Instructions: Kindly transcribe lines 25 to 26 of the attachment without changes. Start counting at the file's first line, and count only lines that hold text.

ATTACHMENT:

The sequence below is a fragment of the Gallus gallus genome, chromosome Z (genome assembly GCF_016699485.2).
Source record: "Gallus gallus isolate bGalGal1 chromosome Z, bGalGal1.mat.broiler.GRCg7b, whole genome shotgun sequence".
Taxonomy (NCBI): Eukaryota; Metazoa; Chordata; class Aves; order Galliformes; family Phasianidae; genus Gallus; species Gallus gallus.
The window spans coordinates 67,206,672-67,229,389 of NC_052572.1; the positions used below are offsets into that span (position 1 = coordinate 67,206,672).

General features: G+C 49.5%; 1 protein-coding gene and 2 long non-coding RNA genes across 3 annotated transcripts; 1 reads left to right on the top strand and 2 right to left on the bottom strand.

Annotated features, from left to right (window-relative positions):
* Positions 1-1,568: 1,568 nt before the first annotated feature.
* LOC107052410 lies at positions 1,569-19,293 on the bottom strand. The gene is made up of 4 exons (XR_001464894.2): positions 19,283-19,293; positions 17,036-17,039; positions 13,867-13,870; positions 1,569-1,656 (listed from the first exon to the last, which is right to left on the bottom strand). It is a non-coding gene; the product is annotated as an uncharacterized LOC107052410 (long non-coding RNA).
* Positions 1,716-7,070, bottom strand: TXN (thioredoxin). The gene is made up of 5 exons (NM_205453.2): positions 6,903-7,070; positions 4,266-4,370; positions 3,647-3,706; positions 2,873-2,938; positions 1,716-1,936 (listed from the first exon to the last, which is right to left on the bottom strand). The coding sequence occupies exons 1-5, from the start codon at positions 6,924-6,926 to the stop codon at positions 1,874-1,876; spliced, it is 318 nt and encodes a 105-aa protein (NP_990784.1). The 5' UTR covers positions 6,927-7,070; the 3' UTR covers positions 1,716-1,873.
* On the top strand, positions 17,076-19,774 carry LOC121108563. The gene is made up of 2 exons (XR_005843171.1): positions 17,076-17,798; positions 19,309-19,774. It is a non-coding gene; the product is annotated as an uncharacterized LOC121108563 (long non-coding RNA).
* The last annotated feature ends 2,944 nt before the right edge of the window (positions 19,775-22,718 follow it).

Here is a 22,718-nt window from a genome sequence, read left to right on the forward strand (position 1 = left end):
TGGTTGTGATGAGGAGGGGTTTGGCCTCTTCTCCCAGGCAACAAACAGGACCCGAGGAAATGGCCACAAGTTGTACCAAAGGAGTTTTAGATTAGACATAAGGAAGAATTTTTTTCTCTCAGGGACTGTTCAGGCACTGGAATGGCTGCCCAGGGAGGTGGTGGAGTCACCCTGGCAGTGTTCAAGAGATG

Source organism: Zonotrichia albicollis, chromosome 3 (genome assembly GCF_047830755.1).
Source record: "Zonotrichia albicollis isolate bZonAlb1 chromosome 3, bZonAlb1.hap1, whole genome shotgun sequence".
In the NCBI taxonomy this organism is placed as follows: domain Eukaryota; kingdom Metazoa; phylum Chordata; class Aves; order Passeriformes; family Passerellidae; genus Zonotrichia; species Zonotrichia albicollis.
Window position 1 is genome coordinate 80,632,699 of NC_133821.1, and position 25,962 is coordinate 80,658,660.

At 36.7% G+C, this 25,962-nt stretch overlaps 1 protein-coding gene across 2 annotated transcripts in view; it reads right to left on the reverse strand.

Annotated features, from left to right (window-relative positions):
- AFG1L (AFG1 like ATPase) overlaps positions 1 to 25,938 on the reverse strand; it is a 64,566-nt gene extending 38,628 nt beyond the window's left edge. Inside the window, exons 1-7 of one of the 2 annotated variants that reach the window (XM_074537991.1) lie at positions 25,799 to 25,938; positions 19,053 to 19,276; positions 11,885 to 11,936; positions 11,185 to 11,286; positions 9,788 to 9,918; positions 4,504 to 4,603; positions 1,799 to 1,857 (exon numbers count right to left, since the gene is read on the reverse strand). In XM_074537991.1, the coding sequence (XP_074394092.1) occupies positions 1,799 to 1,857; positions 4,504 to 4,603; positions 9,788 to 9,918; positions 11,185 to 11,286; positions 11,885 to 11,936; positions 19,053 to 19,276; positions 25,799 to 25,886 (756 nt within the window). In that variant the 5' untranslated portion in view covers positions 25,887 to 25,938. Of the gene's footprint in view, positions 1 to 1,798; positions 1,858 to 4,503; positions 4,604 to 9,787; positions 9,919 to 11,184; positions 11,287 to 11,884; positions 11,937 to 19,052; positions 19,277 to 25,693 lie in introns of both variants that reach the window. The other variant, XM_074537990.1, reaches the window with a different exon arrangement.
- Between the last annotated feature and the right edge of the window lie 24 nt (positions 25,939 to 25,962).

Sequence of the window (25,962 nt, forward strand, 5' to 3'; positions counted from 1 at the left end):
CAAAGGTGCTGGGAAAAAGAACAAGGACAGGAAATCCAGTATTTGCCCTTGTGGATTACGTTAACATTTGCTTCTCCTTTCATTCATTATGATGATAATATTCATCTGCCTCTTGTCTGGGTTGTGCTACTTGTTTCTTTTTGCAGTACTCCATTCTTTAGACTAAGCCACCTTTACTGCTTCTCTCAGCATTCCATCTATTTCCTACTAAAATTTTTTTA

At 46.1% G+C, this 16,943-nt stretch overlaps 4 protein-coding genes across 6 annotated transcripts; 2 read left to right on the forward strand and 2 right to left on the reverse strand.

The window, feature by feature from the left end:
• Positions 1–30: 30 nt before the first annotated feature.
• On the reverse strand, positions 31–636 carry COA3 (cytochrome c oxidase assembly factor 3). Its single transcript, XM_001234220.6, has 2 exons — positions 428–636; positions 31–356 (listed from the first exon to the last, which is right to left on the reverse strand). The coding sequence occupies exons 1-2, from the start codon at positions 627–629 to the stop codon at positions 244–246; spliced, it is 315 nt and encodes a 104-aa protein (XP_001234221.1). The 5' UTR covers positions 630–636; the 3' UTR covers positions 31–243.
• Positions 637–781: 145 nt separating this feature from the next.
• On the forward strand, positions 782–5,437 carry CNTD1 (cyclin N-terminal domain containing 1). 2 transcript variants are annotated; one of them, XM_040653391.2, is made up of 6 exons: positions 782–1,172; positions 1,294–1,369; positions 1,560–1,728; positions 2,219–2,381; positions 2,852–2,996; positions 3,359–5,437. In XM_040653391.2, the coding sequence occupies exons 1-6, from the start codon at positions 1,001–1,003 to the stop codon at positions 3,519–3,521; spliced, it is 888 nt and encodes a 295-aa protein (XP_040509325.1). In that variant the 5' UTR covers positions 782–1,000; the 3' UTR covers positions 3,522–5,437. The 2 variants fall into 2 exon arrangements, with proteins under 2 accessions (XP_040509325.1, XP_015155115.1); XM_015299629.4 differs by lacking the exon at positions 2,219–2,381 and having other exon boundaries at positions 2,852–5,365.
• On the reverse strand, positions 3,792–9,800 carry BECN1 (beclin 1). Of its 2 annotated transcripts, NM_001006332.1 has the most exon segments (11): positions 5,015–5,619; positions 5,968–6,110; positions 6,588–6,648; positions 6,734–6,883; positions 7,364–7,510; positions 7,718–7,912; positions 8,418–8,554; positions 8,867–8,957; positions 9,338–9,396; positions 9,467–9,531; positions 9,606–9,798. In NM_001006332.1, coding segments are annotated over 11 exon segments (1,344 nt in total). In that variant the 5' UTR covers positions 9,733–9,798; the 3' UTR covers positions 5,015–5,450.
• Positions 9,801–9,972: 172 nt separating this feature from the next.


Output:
The window, feature by feature from the left end:
• Positions 1–30: 30 nt before the first annotated feature.